Divorce & Hidden Money: Concealing Monies In A Cayman Islands Bank Account

This is the second post in the “Divorce & Hidden Money” series:

A divorcing spouse may combine a number of elements in one scheme to hide marital assets.  Bearer shares can be one of these elements, as more fully set forth at my post Bearer Shares & An Asset Search.  Bearer shares are negotiable instruments that for example, give their possessor ownership rights in a business entity.

There is no central registry of ownership for the bearer shares and the name of their owner does not appear on the face of the bearer share certificate.  Among other things, the bearer shares permit an individual to secretly own a shell company and use it to open bank accounts with complete anonymity.  The divorcing husband the subject of Bearer Shares & An Asset Search, had secreted millions in a Cayman Islands bank account maintained by a Panamanian shell company.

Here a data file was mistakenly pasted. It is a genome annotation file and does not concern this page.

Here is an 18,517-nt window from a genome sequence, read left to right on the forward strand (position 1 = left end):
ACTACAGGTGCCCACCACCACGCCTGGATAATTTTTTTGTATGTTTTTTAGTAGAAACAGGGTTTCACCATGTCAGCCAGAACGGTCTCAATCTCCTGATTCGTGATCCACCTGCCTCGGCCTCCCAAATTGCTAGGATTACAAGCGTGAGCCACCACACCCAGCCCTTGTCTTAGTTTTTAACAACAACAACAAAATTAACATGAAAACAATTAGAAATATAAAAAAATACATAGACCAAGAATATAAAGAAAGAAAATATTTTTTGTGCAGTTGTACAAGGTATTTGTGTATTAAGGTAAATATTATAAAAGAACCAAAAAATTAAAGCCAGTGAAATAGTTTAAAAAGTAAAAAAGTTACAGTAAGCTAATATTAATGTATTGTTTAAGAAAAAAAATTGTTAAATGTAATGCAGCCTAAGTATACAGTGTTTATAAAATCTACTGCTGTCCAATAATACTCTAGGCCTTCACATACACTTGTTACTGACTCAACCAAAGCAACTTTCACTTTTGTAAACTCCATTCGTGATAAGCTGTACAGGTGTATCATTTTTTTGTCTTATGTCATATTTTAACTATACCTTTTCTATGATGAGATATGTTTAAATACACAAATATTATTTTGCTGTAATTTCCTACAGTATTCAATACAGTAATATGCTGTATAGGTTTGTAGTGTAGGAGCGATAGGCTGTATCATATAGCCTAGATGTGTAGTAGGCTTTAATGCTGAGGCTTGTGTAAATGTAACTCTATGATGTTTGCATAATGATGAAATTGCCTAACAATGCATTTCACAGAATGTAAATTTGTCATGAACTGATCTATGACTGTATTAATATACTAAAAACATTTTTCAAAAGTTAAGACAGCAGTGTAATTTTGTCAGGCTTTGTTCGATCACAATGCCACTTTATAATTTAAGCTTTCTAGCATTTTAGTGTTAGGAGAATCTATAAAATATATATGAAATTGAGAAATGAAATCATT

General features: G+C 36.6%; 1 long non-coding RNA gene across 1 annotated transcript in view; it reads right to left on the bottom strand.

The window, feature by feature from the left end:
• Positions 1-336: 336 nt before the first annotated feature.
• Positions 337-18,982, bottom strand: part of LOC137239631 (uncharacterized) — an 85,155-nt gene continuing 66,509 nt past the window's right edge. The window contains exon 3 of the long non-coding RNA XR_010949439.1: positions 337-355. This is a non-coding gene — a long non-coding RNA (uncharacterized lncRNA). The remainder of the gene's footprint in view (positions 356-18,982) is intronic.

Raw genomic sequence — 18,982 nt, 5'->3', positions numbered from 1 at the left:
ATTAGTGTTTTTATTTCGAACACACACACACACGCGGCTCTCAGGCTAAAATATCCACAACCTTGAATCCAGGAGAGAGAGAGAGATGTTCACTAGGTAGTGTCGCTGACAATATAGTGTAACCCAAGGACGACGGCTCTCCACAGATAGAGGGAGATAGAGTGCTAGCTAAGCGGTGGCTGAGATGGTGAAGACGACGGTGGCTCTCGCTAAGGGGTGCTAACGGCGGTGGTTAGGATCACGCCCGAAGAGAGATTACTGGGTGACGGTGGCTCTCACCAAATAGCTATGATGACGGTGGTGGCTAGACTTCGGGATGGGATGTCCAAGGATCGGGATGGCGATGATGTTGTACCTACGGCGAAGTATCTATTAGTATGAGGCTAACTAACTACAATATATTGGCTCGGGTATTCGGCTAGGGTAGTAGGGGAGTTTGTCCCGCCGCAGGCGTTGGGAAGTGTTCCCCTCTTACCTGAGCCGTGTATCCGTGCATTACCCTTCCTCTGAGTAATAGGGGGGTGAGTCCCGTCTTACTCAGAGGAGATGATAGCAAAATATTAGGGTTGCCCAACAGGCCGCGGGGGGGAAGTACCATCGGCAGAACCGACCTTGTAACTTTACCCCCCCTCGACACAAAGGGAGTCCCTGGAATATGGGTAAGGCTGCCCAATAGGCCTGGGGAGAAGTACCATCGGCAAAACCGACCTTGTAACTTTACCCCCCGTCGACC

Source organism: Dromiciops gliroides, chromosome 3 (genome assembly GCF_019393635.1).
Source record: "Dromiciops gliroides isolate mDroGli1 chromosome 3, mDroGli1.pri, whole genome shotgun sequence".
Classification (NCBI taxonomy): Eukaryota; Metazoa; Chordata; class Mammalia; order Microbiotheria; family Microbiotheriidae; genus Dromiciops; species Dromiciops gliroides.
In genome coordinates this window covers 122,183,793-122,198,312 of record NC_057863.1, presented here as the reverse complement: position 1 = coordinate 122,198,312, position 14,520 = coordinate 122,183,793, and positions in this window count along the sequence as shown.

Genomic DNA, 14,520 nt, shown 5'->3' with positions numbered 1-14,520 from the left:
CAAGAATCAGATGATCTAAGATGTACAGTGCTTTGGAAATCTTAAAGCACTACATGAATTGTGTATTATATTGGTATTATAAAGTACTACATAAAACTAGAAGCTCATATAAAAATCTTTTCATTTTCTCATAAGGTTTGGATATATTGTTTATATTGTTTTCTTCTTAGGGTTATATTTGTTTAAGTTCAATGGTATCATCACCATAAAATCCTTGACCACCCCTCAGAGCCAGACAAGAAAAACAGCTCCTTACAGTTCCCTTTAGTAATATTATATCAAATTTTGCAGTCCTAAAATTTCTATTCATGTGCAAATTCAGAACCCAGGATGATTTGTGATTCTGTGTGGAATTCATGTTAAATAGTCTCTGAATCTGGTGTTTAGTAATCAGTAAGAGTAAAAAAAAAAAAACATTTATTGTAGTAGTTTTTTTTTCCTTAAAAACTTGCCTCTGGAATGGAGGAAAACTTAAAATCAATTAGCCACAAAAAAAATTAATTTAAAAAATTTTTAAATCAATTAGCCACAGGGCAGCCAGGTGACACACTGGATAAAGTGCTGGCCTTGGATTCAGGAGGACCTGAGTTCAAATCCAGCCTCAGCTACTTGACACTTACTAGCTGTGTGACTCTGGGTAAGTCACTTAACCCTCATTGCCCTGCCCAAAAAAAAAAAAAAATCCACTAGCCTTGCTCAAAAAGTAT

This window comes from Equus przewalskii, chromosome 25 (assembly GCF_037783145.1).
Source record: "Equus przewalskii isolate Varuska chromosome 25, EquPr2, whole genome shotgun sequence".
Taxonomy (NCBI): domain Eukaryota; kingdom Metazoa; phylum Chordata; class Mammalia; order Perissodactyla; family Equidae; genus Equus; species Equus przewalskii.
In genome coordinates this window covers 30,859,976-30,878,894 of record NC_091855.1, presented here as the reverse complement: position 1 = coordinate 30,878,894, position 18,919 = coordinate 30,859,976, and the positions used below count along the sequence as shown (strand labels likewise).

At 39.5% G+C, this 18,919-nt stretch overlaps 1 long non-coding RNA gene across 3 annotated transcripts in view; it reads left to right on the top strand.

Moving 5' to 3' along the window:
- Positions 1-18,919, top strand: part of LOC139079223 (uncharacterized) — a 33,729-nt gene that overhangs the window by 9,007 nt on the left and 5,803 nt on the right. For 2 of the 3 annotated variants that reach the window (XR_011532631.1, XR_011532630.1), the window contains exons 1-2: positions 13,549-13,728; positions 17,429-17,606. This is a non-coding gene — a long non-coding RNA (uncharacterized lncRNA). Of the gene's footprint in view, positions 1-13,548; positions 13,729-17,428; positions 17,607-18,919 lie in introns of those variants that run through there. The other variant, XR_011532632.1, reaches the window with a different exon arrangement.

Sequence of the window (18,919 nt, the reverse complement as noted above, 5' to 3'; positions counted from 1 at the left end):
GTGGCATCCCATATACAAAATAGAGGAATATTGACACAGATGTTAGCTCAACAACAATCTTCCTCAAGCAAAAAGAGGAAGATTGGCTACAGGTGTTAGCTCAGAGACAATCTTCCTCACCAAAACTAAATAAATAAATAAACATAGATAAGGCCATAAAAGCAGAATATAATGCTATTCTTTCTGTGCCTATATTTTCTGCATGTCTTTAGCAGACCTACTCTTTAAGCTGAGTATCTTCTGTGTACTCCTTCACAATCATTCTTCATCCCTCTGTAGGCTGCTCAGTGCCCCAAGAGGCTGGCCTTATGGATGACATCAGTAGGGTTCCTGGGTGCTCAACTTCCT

The Panamanian shell company  was controlled by the divorcing husband and his business partners.  As the diagram from Bearer Shares &  An Asset Search depicts, the divorcing husband  hid millions by combining elements consisting of a Cayman Islands bank account, a Panamanian shell company owned via bearer shares and a lawyer who secreted the husband’s bearer shares in a stock custody account:

How can a divorcing wife or husband uncover a concealment scheme combining a number of elements?  These schemes can sometimes be detected through the use of civil law tools, financial investigators, etc., as described by my post A Primer For Gathering Financial Intelligence.


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